Among the many things Parkinson’s disease steals is speech. Jerry Bramlet struggled with his.
“Throat muscles lose their ability just like any other muscles. So Parkinson’s is a disease where the brain tells your body to do something, it just doesn’t follow it,” says Bramlet.
It is one of the more common features of Parkinson’s. Nathalie Grondin evaluates patients and helps them access therapy, including the Lee Silverman Voice Treatment.
“The underlying gist of LSVT is that everything has to be done loudly. The tendency for people with Parkinson’s is to have very, very, small movements. So they train how to use the voice muscles to project. It’s very intense - four times a week, one hour every session, for four weeks,” says Nathalie Grondin, physical therapist.
To regain his voice, Bramlet followed the program, working with a speech therapist from Lee Memorial Health System.
“It’s very structured. You start out with doing ‘ahhs’ for as long and loud as you can, ok then you do ‘ahh’ you raise the level of the pitch and then you lower your pitch and then we come up in the first session with ten functional phrases things that they would say like every day,” says Mary Jo Haughey, speech therapist.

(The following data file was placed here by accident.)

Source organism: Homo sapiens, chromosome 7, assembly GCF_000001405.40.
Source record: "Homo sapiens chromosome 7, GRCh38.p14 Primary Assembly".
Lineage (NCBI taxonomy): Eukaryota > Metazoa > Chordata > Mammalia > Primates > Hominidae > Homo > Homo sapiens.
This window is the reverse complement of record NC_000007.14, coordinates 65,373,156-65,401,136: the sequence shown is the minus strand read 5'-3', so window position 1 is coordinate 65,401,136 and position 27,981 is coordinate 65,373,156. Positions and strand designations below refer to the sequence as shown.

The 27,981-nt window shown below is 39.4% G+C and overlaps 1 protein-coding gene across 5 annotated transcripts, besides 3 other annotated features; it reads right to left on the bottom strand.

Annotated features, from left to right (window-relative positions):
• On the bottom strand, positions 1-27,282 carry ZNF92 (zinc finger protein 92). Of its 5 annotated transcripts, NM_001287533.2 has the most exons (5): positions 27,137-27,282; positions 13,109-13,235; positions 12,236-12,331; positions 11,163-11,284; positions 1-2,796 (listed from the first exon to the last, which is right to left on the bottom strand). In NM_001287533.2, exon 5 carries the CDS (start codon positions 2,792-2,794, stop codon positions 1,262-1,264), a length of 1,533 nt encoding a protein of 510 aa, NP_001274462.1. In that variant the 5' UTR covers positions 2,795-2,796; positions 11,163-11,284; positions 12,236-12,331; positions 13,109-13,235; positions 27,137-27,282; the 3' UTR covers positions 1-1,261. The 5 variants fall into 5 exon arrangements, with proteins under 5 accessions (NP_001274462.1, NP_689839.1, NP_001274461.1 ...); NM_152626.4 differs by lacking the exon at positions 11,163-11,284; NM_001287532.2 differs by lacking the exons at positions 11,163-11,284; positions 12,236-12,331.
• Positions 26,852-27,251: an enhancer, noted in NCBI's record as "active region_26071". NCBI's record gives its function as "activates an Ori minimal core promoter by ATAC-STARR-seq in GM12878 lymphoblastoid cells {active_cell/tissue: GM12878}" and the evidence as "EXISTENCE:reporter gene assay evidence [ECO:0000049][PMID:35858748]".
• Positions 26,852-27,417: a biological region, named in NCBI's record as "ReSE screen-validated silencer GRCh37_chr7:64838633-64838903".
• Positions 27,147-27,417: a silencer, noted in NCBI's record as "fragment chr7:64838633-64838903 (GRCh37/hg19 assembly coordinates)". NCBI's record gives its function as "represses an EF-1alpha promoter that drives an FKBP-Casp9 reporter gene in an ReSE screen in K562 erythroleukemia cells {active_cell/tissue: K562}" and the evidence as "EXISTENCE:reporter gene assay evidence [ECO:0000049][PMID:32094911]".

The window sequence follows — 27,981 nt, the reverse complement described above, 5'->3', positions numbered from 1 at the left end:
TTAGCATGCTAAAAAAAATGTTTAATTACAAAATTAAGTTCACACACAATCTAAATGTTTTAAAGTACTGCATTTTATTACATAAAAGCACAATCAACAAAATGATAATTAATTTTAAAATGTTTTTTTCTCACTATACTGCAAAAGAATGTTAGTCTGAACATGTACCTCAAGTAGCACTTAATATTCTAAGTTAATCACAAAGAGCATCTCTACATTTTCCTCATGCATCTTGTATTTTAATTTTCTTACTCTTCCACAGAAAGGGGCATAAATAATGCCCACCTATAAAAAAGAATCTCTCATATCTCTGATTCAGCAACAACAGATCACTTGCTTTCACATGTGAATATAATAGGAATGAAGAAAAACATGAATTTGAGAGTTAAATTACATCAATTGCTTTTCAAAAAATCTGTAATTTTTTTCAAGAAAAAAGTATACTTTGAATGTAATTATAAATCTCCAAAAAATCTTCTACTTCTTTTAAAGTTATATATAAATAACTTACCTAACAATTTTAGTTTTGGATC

The impact of this exercise-based program speaks volumes. A study on the LSVT program given at the recent World Parkinson’s Congress found 90% of patients gained a significant benefit. The biggest boost was in volume and clarity.
“The research has proven that just concentrating on that one parameter of speech will improve intelligibility. Quite often you’ll improve facial expressions. Once they speak loud everything increases. Their speech isn’t as mumbled,” says Haughey.
“It’s a hard class, but it’s a good class. Because they give you homework and you can’t cheat because they call you on the phone,” says Bramlet.
“It’s very, very intense training but it does wonders for people’s speech,” says Grondin.
Now researchers agree, the benefits come across, loud and clear.